I finish pegging the last sheet to the line, laugh one more time at the antics of the magpies and call a greeting to the hawk who lifts off the pole and drifts on the wind toward the gopher city to the north of the barn. I turn to go back in the house with a smile on my face and joy in my heart. All this from hanging a load of laundry. I am truly blessed. May your world be filled with light and love.

Sunday, June 24, 2012

When Words Collide Festival in Calgary this August

There's lots going on in Cowtown this summer. Not only is the Calgary Stampede celebrating 100 years but the fantastic writers and readers festival, When Words Collide is happening again this August. This is a great place to talk books whether you read 'em or write 'em. Tons of authors, published and non-published, editors, publishers, there is something for everyone. Mark August 10-12, 2012 on your calendar and plan to attend. The cost is a mere $55 for the whole weekend until August 1, 2012 when the price goes up to $65. Still a deal. There are readings, pitch sessions, a Blue Pencil Cafe where you can show your work to professional editors and the ever popular Live Action Slush where author can submit a couple of pages of their work and have it read aloud while a panel of four editors and/or publishers assess it. This event was so popular last year that they have more than one session this year. The room was packed last time. I am honored to participating this year. I am sitting on two poetry panels, a Live Action Slush panel and a Blue Pencil Cafe. I will also be doing a reading from one of my published novels on Sunday at 3 pm. I am still deciding if I will read from Laurel's Miracle, A Step Sideways (both from The Cornwall Adventure Series) or Christmas Storm-A Longview Romance. I love them all. I'm just saying, putting it out there...there might be some free stuff if you show up to listen...just saying... Okay, yes it is bribery of a sort, but it would be nice to have a full room. I guess I should tell you all where the Festival will be held shouldn't I? It is at the Best Western Village Park Inn, Calgary, Alberta. If you visit the When Words Collide website there is a link to the hotel reservations and festival goers get a special rate. So don't delay, do it today! I'll even make it easy-- here is the link to the site When Words Collide I hope to see you there. Be sure to stop and say 'Hi'. I am thrilled to represent MuseItUp Publishing at this event. MuseItUp Publishing is a Canadian house situated in Montreal, Quebec. The publisher is Lea Schizas, a dynamic lady who goes the extra mile for her authors. MuseItUp Publishing is a traditional royalty paying house. Books are released first in eformat and there is an option offered in the contract to give the house print rights for the period of one year from the release of the ebook. If MuseItUp chooses not to exercise that option, print rights revert to the author. Looking forward to meeting tons of interesting and talented people this August. See you there!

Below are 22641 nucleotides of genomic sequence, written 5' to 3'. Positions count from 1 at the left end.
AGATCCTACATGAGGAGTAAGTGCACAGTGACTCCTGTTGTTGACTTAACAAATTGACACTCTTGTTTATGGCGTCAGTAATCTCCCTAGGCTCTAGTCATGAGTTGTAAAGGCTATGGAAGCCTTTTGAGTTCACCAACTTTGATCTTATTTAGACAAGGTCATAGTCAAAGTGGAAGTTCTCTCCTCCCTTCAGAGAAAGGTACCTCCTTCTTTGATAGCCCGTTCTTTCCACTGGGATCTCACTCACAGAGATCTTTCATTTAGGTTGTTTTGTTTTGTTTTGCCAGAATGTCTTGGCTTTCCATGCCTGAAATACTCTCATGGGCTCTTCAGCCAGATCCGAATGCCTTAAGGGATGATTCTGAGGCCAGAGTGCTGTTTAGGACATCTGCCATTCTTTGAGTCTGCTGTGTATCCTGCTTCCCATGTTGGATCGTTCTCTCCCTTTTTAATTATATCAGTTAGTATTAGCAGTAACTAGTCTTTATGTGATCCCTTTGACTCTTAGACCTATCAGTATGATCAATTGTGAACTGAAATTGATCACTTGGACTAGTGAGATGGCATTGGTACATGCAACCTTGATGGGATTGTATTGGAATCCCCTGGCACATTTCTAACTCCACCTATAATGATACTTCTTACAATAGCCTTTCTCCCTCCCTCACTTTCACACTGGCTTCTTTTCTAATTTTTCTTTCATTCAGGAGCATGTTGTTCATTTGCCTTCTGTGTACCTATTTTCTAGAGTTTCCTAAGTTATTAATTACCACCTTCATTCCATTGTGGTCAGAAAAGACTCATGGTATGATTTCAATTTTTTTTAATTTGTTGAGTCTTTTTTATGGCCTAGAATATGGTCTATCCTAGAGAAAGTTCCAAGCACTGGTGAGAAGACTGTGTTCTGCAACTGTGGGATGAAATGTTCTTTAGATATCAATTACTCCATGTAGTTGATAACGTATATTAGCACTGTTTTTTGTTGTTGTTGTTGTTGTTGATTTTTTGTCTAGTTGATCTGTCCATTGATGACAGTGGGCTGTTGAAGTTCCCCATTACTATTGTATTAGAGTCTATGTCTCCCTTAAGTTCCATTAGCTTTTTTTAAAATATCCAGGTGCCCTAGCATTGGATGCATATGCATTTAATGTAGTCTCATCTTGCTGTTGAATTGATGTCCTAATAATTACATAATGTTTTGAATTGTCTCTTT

Wednesday, June 20, 2012

ACK Social Media is going to be the death of me!

Just this morning I see a note saying I should sign up for Pinterest. I mean, for heaven's sake, I could spend the whole day just updating my social media accounts. Twitter, Facebook, the MuseitUp Publishing Blog, my own blog, my website and a host of other places I have a presence. Does it never stop? It would seem not.
Not to mention that once I get the hang of posting and tweeting and Lord knows what else, they go and change the dang thing. If something isn't broke please don't 'fix' it. Seems like ever few months one site or another gets a 'new look', whether its a new timeline or a new feature which I can now access but will never use, something is always changing. I suppose maybe it is the way of the world now, a whole generation has been raised with the expectation of instant gratification. No longer do we have to wait for the mail to bring us news of loved ones, email does that. Pictures and images appear instantly on our computer screens, no waiting to have them developed or to arrive via snail mail. Weddings and family gatherings are at our fingertips and with Skype and other similar media we can be there virtually.
Now, I'm not saying there is anything wrong with this, per se, but there is something to be said for learning patience.
To get back to the point, however, I'm just not sure how many more social media sites I can juggle. But I do have to admit, the thought of one of my book covers going viral is very appealing. So, perhaps I will jump on the Pinterest  band wagon and try not to fall off and be ground into dust by the ever quickening wheels of social media. See you on FB, twitter, Triberr, etc  Don't you think it would be cool if one of my covers went viral??? Oh, be still my beating heart!